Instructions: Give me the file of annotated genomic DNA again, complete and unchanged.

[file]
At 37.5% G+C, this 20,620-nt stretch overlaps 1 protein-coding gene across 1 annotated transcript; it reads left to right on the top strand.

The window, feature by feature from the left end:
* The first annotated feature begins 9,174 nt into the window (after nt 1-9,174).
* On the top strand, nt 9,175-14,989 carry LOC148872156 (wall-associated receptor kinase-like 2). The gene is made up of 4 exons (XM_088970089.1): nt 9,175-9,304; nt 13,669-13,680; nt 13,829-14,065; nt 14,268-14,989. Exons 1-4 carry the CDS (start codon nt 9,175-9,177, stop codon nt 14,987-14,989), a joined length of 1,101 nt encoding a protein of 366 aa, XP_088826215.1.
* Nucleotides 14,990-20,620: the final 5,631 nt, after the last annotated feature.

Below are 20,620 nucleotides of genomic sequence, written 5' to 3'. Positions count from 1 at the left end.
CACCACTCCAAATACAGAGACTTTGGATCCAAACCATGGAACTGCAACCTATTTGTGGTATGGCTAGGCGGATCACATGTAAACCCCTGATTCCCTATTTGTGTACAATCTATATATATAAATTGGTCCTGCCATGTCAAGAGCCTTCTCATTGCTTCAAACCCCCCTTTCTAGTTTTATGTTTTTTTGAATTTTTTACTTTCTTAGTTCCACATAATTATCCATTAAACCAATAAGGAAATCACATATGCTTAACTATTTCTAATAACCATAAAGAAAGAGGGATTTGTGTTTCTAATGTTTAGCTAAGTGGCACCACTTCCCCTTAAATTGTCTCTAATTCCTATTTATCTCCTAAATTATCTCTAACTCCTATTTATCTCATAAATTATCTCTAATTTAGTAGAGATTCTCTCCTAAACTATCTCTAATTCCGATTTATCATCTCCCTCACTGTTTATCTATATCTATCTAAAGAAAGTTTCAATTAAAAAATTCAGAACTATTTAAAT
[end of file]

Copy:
At 37.5% G+C, this 20,620-nt stretch overlaps 1 protein-coding gene across 1 annotated transcript; it reads left to right on the top strand.

The window, feature by feature from the left end:
* The first annotated feature begins 9,174 nt into the window (after nt 1-9,174).
* On the top strand, nt 9,175-14,989 carry LOC148872156 (wall-associated receptor kinase-like 2). The gene is made up of 4 exons (XM_088970089.1): nt 9,175-9,304; nt 13,669-13,680; nt 13,829-14,065; nt 14,268-14,989. Exons 1-4 carry the CDS (start codon nt 9,175-9,177, stop codon nt 14,987-14,989), a joined length of 1,101 nt encoding a protein of 366 aa, XP_088826215.1.
* Nucleotides 14,990-20,620: the final 5,631 nt, after the last annotated feature.

Below are 20,620 nucleotides of genomic sequence, written 5' to 3'. Positions count from 1 at the left end.
CACCACTCCAAATACAGAGACTTTGGATCCAAACCATGGAACTGCAACCTATTTGTGGTATGGCTAGGCGGATCACATGTAAACCCCTGATTCCCTATTTGTGTACAATCTATATATATAAATTGGTCCTGCCATGTCAAGAGCCTTCTCATTGCTTCAAACCCCCCTTTCTAGTTTTATGTTTTTTTGAATTTTTTACTTTCTTAGTTCCACATAATTATCCATTAAACCAATAAGGAAATCACATATGCTTAACTATTTCTAATAACCATAAAGAAAGAGGGATTTGTGTTTCTAATGTTTAGCTAAGTGGCACCACTTCCCCTTAAATTGTCTCTAATTCCTATTTATCTCCTAAATTATCTCTAACTCCTATTTATCTCATAAATTATCTCTAATTTAGTAGAGATTCTCTCCTAAACTATCTCTAATTCCGATTTATCATCTCCCTCACTGTTTATCTATATCTATCTAAAGAAAGTTTCAATTAAAAAATTCAGAACTATTTAAAT